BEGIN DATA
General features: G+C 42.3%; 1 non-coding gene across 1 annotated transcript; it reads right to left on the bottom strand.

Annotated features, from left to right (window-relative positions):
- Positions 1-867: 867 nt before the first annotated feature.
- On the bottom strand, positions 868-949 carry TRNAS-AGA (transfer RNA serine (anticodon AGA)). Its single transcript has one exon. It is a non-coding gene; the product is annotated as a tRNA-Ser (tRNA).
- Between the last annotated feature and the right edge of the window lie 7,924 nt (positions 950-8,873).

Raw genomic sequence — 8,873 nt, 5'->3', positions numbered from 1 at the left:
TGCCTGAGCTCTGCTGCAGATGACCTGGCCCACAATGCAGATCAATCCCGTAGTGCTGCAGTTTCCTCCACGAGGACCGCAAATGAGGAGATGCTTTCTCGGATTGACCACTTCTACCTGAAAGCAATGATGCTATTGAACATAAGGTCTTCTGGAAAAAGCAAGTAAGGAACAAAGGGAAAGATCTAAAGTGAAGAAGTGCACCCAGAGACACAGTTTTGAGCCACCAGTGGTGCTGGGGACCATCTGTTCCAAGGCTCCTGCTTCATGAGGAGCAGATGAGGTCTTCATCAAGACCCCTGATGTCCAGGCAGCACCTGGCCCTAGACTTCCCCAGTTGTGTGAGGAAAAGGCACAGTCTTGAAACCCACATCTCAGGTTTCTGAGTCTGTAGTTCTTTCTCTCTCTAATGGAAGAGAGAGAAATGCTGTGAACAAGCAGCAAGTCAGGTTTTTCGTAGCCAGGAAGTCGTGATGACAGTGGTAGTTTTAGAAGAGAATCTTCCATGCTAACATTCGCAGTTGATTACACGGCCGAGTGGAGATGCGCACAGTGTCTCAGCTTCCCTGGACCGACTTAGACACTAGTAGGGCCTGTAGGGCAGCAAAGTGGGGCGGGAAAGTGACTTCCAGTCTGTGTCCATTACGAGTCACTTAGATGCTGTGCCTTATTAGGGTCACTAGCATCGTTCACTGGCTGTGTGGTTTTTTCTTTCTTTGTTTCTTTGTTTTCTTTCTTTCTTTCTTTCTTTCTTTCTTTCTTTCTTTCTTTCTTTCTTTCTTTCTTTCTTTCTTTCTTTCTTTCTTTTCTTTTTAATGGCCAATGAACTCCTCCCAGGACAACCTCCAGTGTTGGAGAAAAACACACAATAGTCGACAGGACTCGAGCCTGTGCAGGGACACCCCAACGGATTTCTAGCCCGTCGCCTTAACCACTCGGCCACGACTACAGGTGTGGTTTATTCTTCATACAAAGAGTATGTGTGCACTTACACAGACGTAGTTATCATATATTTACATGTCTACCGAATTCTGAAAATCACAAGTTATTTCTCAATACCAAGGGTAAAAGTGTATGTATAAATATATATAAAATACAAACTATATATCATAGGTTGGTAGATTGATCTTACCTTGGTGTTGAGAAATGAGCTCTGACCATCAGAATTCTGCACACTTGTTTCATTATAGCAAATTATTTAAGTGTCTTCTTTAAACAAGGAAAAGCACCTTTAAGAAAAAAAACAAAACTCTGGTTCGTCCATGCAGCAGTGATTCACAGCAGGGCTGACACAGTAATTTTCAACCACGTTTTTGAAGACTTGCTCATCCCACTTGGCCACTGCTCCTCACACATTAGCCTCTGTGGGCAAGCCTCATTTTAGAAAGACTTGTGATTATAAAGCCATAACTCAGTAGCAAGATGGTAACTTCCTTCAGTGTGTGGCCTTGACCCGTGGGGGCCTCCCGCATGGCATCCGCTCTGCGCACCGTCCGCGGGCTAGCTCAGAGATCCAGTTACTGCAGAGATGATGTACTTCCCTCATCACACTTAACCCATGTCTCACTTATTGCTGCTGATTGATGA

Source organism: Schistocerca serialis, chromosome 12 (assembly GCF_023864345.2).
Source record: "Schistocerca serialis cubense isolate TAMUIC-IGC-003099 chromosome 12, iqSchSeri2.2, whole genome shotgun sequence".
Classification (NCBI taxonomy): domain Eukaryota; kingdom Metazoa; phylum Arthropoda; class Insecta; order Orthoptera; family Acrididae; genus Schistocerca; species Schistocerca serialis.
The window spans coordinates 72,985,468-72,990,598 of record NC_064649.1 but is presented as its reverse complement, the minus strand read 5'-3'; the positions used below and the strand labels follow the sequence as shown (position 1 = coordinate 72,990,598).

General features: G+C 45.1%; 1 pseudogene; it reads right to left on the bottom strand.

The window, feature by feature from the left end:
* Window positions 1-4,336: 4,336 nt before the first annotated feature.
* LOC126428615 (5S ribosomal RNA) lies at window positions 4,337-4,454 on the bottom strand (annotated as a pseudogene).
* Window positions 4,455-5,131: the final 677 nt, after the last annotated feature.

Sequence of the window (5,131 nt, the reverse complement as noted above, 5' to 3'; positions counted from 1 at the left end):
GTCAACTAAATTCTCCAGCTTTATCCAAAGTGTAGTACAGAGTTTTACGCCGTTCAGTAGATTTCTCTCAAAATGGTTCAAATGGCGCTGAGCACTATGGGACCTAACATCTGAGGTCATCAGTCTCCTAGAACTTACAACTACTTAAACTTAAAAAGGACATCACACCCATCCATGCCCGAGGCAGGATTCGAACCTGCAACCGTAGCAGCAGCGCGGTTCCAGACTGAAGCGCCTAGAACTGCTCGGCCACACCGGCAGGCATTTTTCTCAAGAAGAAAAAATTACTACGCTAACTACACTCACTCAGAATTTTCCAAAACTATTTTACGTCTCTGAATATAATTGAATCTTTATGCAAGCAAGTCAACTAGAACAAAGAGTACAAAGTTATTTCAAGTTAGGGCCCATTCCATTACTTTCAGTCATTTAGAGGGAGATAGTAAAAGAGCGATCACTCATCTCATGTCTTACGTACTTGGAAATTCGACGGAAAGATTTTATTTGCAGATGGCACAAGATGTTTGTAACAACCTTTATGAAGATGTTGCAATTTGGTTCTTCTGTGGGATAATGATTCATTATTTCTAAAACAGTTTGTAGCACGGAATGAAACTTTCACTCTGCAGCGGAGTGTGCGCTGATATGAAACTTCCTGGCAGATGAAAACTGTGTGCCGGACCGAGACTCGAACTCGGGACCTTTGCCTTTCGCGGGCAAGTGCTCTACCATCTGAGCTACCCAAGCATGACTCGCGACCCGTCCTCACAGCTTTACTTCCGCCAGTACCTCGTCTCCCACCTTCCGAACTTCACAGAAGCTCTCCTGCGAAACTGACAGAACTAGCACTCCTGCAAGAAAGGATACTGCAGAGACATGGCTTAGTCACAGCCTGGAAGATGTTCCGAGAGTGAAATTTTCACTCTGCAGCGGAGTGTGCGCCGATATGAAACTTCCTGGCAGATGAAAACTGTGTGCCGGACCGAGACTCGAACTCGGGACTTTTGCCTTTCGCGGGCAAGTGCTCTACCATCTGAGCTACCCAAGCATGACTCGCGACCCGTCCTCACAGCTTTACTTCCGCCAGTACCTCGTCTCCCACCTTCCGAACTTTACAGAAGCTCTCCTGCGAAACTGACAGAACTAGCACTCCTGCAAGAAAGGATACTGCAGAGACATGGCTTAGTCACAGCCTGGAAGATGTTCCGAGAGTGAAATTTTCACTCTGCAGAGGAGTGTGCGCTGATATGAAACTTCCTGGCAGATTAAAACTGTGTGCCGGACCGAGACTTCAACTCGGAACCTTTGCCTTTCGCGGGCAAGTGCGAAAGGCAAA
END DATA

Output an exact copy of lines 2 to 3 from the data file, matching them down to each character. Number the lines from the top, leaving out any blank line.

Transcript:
Annotated features, from left to right (window-relative positions):
- Positions 1-867: 867 nt before the first annotated feature.